Finely spun starch fibers woven into a bandage could dissolve on your skin and be absorbed by your body, eliminating the sting and hassle of ripping it off in one fast motion. Starch fibers could also be used to produce toilet paper, napkins and other biodegradable products, according to researchers at Penn State.
Hey, reader, what are you wearing?
Did rumpled jeans fit your fancy this morning? Or perhaps a nice cotton-poly blend shirt with a paisley print? Here at PopSci, we prefer this spring's new line of nanostructured piezoelectric thermo-capable waterproof spider silk fireproof onesies, with added UV protection. Now that sounds like the uniform of the future.
Click here to check out our gallery of future textiles and fabrics.
We pay close attention to the modifications scientists are making to goats, moths and worms so they can harvest their silk. Now researchers in Singapore are reporting a new advancement: dyed-in-the-worm silks, which look pretty and could have interesting medical applications.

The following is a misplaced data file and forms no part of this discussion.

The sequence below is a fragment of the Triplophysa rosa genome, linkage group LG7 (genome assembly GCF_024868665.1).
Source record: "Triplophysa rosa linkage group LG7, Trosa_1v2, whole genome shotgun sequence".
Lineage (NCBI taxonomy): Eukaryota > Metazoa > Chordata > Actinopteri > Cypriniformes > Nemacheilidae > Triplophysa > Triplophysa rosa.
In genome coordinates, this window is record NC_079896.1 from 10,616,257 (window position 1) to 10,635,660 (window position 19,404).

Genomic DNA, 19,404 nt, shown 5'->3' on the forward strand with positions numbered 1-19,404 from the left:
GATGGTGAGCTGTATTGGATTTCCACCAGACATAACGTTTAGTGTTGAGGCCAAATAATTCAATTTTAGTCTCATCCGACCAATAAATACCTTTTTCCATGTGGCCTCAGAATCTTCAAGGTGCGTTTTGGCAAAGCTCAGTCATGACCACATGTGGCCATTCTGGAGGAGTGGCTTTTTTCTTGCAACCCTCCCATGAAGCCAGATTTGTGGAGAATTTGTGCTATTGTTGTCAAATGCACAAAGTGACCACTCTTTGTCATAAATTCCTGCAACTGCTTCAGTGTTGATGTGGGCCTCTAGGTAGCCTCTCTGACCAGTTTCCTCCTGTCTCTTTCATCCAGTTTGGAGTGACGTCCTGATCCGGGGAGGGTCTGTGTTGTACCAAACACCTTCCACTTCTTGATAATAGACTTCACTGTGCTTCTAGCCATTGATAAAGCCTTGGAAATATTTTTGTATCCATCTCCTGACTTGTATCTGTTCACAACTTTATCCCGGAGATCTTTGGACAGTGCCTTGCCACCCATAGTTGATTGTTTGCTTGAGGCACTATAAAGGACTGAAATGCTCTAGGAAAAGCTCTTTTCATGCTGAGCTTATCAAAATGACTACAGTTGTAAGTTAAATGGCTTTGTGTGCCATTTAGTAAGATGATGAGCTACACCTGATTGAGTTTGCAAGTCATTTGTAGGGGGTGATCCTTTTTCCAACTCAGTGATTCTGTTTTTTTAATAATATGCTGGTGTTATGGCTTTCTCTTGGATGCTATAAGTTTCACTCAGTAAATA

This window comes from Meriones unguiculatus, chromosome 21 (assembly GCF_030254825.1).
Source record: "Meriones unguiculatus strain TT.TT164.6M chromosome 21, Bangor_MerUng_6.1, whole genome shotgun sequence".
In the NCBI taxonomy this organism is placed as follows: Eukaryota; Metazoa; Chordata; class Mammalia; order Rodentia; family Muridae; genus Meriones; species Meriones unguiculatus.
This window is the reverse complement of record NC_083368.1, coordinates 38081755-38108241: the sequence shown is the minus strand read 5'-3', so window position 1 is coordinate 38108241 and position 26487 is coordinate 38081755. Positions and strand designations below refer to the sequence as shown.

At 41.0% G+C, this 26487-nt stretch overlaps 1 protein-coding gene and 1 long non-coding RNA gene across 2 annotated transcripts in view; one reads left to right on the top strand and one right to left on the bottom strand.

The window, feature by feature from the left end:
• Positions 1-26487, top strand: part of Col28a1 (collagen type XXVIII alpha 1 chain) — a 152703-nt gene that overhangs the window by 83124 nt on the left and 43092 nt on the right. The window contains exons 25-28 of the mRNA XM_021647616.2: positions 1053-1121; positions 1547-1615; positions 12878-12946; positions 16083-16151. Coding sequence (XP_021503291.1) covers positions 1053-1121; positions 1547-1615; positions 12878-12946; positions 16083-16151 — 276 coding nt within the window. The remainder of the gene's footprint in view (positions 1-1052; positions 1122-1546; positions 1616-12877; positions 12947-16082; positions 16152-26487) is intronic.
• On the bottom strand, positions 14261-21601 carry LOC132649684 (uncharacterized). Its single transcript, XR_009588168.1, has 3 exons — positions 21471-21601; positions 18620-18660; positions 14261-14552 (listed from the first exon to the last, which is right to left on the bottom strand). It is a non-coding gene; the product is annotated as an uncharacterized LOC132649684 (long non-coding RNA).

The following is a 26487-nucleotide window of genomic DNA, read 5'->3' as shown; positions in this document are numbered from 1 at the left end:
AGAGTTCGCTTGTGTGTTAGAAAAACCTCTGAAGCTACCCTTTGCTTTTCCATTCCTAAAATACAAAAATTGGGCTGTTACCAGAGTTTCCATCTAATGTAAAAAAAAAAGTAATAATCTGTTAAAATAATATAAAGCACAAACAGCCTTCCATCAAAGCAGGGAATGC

Future camouflage uniforms will draw power from the sun during the day and from a soldier’s body during the night, turning infantrymen into true sunshine patriots. The system could provide continuous power for a radio, GPS and weapons, but at half the weight of traditional battery packs.
The boron carbide that forms body armor plates and helps protect battle tanks has now become a part of T-shirt fabric. The reinforced nanocomposites could eventually lead to more flexible body armor or lightweight materials for cars and aircraft, according to Chemistry World.